Wednesday, February 16, 2011

The Short List

  • The New York Times covers the internet shutdown in Egypt during the protests that failed to stop a revolution, but perhaps precludes the future of government response.  The Economist released a podcast on the same topic.

  • Republicans were largely unhappy with the Presidents FY 2012 budget proposal, but many indicated a willingness to work with the White House.  The Economist considers the utility of a budget proposal that doesn't seek to address entitlements.  **Editorial Note: I wonder if the same spirit of cooperation will be there in January 2013, if Obama wins a second term?**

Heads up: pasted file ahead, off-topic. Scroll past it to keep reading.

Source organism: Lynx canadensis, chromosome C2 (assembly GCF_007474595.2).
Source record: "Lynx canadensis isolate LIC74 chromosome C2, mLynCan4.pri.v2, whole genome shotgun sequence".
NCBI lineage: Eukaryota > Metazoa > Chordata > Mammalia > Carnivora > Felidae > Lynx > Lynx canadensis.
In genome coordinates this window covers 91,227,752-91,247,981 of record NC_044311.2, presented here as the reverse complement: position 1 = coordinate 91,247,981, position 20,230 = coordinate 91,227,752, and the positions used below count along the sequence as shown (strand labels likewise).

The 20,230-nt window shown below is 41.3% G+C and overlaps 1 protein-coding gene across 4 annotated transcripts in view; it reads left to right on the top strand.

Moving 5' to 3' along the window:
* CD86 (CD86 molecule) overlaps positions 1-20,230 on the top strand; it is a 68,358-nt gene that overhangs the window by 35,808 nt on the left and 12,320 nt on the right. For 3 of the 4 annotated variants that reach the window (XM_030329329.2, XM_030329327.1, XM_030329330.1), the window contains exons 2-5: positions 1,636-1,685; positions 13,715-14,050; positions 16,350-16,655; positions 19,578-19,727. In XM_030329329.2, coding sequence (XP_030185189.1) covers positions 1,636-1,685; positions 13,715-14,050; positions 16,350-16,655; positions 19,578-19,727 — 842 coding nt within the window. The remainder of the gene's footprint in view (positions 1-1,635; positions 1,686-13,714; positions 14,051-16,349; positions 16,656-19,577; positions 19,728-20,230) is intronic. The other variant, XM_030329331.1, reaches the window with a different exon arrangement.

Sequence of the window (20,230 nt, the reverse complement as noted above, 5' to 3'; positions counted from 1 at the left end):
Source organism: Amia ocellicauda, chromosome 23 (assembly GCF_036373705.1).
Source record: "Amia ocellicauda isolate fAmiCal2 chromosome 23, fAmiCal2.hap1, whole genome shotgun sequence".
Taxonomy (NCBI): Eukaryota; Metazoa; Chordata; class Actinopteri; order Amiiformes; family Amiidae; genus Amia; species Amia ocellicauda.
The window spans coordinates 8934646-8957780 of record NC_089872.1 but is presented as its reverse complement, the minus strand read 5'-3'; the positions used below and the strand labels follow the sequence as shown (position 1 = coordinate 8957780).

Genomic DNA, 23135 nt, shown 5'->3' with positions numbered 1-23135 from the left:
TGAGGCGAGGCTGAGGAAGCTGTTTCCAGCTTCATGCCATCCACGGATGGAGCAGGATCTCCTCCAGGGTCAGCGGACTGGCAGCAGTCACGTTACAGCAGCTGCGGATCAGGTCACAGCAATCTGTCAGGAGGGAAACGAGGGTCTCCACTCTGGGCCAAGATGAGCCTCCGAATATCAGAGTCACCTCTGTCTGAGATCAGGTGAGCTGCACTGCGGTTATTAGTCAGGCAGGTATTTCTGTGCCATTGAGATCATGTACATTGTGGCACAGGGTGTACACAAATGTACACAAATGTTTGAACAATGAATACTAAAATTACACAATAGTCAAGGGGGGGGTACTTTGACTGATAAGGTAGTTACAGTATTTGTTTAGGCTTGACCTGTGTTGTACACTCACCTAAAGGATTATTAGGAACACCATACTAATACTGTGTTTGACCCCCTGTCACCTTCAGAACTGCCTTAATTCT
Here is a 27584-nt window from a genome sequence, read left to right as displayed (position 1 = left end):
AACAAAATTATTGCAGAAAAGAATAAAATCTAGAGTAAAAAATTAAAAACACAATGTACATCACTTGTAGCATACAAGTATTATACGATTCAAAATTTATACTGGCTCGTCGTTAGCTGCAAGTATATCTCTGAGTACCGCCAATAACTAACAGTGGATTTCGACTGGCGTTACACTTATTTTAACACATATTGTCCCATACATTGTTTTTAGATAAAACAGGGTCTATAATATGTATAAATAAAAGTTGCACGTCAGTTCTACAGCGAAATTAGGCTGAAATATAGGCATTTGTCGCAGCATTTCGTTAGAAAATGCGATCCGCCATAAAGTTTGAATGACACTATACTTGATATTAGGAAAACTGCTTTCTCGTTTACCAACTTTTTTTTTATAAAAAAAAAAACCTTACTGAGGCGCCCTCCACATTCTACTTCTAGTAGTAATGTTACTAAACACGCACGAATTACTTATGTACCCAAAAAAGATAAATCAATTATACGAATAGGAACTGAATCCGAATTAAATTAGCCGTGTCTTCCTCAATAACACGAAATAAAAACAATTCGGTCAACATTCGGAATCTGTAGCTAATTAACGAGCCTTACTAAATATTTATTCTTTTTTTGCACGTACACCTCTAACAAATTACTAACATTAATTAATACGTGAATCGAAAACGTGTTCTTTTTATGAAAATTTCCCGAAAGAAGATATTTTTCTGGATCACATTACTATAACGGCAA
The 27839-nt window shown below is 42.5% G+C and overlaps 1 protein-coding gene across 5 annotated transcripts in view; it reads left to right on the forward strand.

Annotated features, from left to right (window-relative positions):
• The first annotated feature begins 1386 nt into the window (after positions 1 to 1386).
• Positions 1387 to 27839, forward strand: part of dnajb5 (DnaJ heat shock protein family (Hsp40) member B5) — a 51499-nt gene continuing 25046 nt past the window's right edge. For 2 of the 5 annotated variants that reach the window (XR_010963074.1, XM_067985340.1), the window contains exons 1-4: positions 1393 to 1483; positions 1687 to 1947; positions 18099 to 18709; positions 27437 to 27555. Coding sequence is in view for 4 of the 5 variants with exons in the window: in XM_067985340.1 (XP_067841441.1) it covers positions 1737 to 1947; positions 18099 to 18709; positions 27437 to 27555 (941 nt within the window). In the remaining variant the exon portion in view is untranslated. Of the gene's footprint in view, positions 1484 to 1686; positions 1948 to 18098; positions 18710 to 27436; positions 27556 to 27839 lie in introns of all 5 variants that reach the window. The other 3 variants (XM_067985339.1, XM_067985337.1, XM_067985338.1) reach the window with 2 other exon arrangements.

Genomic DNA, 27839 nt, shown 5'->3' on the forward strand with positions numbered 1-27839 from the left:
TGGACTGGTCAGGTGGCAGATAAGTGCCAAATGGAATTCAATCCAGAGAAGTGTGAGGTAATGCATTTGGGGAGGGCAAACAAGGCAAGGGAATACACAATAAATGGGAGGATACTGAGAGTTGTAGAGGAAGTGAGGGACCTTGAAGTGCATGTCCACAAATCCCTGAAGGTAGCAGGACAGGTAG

• The infamous CIA source code-name "Curveball," Rafid Ahmed Alwan al-Janadi, admitted to The Guardian that he lied about bioweapons technology in Iraq prior to the invasion.

  • In North Korea, reports indicate Kim Jong-il's son, Kim Jong-un, has been elevated to second most powerful position in the government.  The move, if confirmed, would seem to remove all doubt that Kim Jong-un will succeed his father.

  • The bookstore Borders has filed for bankruptcy, making DCExile happy we didn't upgrade to Borders Rewards Plus.

1 comment:

Colin said...

To be clear, it is not The Economist editorial board or news staff that penned the feature on the budget, but rather in-house blogger Ryan Avent.